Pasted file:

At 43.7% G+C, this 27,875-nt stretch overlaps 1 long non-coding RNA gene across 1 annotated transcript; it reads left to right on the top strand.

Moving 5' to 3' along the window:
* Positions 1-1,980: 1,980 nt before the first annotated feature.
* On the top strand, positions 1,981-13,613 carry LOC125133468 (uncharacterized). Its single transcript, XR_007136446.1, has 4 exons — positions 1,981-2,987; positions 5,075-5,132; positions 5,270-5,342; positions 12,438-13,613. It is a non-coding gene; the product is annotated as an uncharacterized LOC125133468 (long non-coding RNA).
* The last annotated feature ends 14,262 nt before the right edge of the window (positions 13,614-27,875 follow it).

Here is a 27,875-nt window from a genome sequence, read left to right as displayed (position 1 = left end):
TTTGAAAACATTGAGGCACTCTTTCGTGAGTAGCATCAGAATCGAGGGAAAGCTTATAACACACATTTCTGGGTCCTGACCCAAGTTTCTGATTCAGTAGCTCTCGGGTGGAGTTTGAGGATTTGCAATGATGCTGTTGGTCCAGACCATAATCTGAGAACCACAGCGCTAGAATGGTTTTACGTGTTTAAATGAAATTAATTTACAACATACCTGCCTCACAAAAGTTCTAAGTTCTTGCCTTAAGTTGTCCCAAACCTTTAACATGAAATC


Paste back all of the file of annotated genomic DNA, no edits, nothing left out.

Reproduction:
At 43.7% G+C, this 27,875-nt stretch overlaps 1 long non-coding RNA gene across 1 annotated transcript; it reads left to right on the top strand.

Moving 5' to 3' along the window:
* Positions 1-1,980: 1,980 nt before the first annotated feature.
* On the top strand, positions 1,981-13,613 carry LOC125133468 (uncharacterized). Its single transcript, XR_007136446.1, has 4 exons — positions 1,981-2,987; positions 5,075-5,132; positions 5,270-5,342; positions 12,438-13,613. It is a non-coding gene; the product is annotated as an uncharacterized LOC125133468 (long non-coding RNA).
* The last annotated feature ends 14,262 nt before the right edge of the window (positions 13,614-27,875 follow it).

Here is a 27,875-nt window from a genome sequence, read left to right as displayed (position 1 = left end):
TTTGAAAACATTGAGGCACTCTTTCGTGAGTAGCATCAGAATCGAGGGAAAGCTTATAACACACATTTCTGGGTCCTGACCCAAGTTTCTGATTCAGTAGCTCTCGGGTGGAGTTTGAGGATTTGCAATGATGCTGTTGGTCCAGACCATAATCTGAGAACCACAGCGCTAGAATGGTTTTACGTGTTTAAATGAAATTAATTTACAACATACCTGCCTCACAAAAGTTCTAAGTTCTTGCCTTAAGTTGTCCCAAACCTTTAACATGAAATC